Modification of Atomic Force Microscope Tips

Period of Performance: 09/01/1998 - 08/31/1999

Unknown

Phase 2 SBIR

Recipient Firm

Bioforce Nanosciences, Inc.
Ames, IA 50010
Principal Investigator

Abstract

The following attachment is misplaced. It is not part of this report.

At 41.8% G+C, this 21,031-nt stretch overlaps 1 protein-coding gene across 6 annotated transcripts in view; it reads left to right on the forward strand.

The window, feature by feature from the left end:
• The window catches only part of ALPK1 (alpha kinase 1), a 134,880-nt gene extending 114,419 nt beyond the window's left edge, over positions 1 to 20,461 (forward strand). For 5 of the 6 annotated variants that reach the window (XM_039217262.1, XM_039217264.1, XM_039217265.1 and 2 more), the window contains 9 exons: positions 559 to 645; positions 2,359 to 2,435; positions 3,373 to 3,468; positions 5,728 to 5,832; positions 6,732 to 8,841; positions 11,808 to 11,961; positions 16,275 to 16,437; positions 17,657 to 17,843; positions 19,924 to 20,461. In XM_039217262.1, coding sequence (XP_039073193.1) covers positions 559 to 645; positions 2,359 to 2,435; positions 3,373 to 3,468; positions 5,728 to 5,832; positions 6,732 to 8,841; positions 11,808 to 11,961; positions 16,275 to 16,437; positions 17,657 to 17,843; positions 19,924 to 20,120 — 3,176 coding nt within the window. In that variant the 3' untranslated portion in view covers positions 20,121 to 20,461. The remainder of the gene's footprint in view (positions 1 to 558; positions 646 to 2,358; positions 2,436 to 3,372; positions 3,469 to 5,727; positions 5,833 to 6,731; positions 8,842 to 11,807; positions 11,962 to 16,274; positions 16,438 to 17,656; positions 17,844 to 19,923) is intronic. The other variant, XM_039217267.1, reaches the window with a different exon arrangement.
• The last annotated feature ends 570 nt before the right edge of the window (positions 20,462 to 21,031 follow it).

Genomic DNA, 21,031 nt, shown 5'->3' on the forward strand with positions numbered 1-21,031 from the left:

The atomic force microscope (AFM) can be used to detect and measure interactions between and within molecules. Key to this process is the ability to construct AFM probes with defined chemical and biomolecular properties. In Phase I we developed advanced methods for construction of these probes using an infra-red (IR) laser trap (optical tweezers) to spot weld microparticles onto AFM probes. A method for initiating sample probe interactions with minimal damage to the probe was developed. A novel and very useful type of modified AFM probe with an apical aperture (ApTip) was invented. In Phase II ApTips will be used for mounting very small biologically or chemically active microparticles, thereby expanding the repertoire of sizes of functionalized tips. ApTips will also be employed in the development of techniques for construction of patterned arrays of biomolecules (BioArrays). Photopatterning and photocrosslinking methods will be tested as well. Sophisticated surface interrogation methods will be developed for scanning BioArrays with functionalized AFM probes. The product of these efforts will be a novel and powerful technology using modified AFM probes for rapid identification and analysis of defined molecular interactions between surface immobilized molecules. PROPOSED COMMERCIAL APPLICATION: Modified AFM probes and BioArrays have commercial applications in genome analysis, drug discovery, nanobiolithography, immuno and nucleic acid diagnostics. These tools provide a high throughput and extremely sensitive technology for molecular screening and characterization.